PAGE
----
Teenagers don't always like hanging out with their parents. This may not be a surprise. Teenagers also want to hide in their rooms. My 15-year-old son is like a ghost. I only see him when he is getting food from the kitchen. It got so bad that we had to set a five-minute timer where he had to spend time with his lame parents. Hopefully, someday, he will think we are cool.
Grammy went home today after her week-long stay. I convinced her to go check out the orchid nursery with me, where I've purchased well over a hundred orchids (Palmer Orchids is the best place, by far, in the area). Orchid addiction is a real disorder. Be careful. Above is a small portion of my collection.
She loved it. It is hard to explain the experience of standing in a greenhouse with thousands of brilliant, blooming orchids. I only purchased twelve.
The world is experiencing more war and chaos than it has in decades. Not only is it heartbreaking, but it can also be scary. Is this going to affect our economy? How are the markets going to perform well in such an environment? Should I have knee-jerk reactions to my long-term investment strategy?
Let’s try to tame some of that fear before it can take hold.
Take a look at this:
When Pearl Harbor was attacked in World War II, the market went down 7% in four days. One year later, the market was up 15.8%
During the Cuban Missile Crisis in 1962, the markets went down 10% over a couple of months. One year later, the market was up 41%.
When Richard Nixon resigned, the market dropped 13.4% in August 1974. One year later, it was up 30.2%.
In 1987, we saw a stock market crash in October, where the S&P 500 dropped 31%. One year later, it was up 58%.
After the U.S. invaded Iraq in 2003, the market was down 2%. One year later, it was up 35%.
When the housing bubble burst in September 2008, the market dropped 39% over the next two months. One year later, the market gained 49%.
What’s my point?
Even if the markets get shaky, it does not affect your financial security. I feel like I say this every week, but stop looking at your investments. It doesn’t help anything. I guess you can peak at the quarterly statements, but when you do, you first say to yourself: It doesn’t matter if it has gone up or down. It means nothing. If it’s down, it is temporary. The market will be worth much much more in ten years than it is now.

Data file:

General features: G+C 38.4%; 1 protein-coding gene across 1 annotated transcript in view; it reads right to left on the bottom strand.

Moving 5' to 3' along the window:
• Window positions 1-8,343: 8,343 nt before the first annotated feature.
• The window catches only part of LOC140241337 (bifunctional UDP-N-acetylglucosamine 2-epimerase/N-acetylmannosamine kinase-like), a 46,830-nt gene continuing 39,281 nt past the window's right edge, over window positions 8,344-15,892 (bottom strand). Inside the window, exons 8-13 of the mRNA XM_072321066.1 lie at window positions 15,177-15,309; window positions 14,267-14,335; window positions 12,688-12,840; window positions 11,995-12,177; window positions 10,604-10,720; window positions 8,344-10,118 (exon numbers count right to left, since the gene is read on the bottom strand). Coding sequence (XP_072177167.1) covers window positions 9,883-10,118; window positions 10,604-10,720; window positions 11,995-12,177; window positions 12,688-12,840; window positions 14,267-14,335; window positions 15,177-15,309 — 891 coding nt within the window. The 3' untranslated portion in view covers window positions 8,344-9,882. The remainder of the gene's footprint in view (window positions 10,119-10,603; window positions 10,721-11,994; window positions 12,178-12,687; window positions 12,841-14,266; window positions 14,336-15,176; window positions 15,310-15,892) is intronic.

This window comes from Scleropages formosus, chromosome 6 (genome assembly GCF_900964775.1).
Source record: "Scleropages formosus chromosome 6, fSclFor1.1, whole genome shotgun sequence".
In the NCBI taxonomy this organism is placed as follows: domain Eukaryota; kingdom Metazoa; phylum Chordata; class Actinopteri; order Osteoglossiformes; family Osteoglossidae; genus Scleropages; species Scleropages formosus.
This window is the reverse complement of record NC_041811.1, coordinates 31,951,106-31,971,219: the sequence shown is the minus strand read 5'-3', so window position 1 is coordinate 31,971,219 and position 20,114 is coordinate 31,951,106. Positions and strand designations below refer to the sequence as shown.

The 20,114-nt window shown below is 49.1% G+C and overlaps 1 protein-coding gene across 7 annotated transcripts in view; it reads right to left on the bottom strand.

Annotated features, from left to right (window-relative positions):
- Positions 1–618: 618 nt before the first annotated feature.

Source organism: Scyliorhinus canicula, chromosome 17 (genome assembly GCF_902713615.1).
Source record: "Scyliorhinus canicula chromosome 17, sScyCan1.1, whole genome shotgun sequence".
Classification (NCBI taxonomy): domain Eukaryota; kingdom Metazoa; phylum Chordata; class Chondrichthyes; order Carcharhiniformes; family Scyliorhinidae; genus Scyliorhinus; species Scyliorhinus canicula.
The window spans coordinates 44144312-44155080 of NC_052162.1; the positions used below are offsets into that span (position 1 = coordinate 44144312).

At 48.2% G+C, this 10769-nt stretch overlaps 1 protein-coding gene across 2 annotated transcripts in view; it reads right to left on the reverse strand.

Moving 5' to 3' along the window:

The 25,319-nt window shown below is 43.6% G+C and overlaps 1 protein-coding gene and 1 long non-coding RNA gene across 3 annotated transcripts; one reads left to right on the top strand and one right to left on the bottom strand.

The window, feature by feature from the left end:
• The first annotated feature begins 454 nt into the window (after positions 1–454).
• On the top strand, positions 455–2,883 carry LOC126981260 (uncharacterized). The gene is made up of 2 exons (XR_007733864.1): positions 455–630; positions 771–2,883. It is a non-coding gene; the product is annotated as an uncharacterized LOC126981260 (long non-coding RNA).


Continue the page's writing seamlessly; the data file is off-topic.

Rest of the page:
I ran into a situation this week with a new client, and I want to ensure you don’t make the same mistake.
Frank, a retired police officer, met with his financial advisor several times right before he turned in his badge. He wanted to ensure that all the pieces of his financial puzzle were put together intelligently and cohesively. But there was a BIG problem: his wife, Barbara, never attended the meetings.
Frank thoroughly understood that a diversified portfolio of stocks and bonds was a powerful and consistent way for him to make money. Frank also understood that it was OK to start spending the "money that his money was making" now that he was retired. He had big plans. Buy an old boat and fix it up. Take his wife to the Caribbean for a couple of weeks each year. And maybe join the local country club where all his golf buddies hang out.
"Barb," Frank said one day as they were drinking their morning coffee together, "I’m thinking about checking out a nice bass boat I saw online."
Barb’s eyes widened, and she stared at her husband incredulously. "What do you mean!? We can’t afford that!
Frank responded quickly, "Don’t worry about it. We are fine. My advisor says we have plenty of money. They are only asking about $10,000 for the boat. I have it all figured out. We’ll be fine."
Barb shot back, "Are you out of your mind, Frank? It said last night on the news that the Dow Jones just went way down. And you know what? Nancy next door keeps talking about this stuff she’s reading online. She is positive that the economy is about to collapse. Frank, there is no way we can spend money on stuff like this."
Frank saw the look in his wife’s eye and knew she meant business. His dreams of trolling the Gulf began to fade away…..
Moral of the Story: If you are married, include your spouse in financial planning discussions. I don’t care if you usually handle "this kind of stuff." If you aren’t on the same page as your spouse, you may end up like Frank, sitting on the sofa, watching a show about fishing, dreaming of what could have been….